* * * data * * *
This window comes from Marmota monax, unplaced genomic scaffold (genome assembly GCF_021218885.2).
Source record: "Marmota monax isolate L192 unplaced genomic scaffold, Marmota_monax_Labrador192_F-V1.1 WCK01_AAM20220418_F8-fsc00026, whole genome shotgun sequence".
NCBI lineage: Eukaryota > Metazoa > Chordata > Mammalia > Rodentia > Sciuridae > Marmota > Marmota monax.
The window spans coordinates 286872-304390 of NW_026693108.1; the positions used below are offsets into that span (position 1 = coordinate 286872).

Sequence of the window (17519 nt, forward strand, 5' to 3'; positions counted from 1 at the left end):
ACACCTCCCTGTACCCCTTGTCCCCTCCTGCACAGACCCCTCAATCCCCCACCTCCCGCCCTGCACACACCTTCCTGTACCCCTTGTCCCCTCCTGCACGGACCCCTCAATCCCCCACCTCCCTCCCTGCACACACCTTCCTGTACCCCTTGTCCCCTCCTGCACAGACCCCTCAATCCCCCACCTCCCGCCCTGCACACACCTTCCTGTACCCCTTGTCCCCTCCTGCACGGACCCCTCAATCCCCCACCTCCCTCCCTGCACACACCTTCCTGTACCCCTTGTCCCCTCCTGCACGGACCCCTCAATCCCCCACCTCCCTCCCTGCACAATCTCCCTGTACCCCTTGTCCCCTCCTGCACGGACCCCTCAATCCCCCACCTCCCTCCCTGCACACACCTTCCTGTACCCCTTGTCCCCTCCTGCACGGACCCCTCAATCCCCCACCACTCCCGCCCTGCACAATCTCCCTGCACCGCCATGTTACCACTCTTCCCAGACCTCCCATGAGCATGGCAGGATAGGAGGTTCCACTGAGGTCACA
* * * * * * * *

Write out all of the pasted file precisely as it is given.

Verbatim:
This window comes from Marmota monax, unplaced genomic scaffold (genome assembly GCF_021218885.2).
Source record: "Marmota monax isolate L192 unplaced genomic scaffold, Marmota_monax_Labrador192_F-V1.1 WCK01_AAM20220418_F8-fsc00026, whole genome shotgun sequence".
NCBI lineage: Eukaryota > Metazoa > Chordata > Mammalia > Rodentia > Sciuridae > Marmota > Marmota monax.
The window spans coordinates 286872-304390 of NW_026693108.1; the positions used below are offsets into that span (position 1 = coordinate 286872).

Sequence of the window (17519 nt, forward strand, 5' to 3'; positions counted from 1 at the left end):
ACACCTCCCTGTACCCCTTGTCCCCTCCTGCACAGACCCCTCAATCCCCCACCTCCCGCCCTGCACACACCTTCCTGTACCCCTTGTCCCCTCCTGCACGGACCCCTCAATCCCCCACCTCCCTCCCTGCACACACCTTCCTGTACCCCTTGTCCCCTCCTGCACAGACCCCTCAATCCCCCACCTCCCGCCCTGCACACACCTTCCTGTACCCCTTGTCCCCTCCTGCACGGACCCCTCAATCCCCCACCTCCCTCCCTGCACACACCTTCCTGTACCCCTTGTCCCCTCCTGCACGGACCCCTCAATCCCCCACCTCCCTCCCTGCACAATCTCCCTGTACCCCTTGTCCCCTCCTGCACGGACCCCTCAATCCCCCACCTCCCTCCCTGCACACACCTTCCTGTACCCCTTGTCCCCTCCTGCACGGACCCCTCAATCCCCCACCACTCCCGCCCTGCACAATCTCCCTGCACCGCCATGTTACCACTCTTCCCAGACCTCCCATGAGCATGGCAGGATAGGAGGTTCCACTGAGGTCACA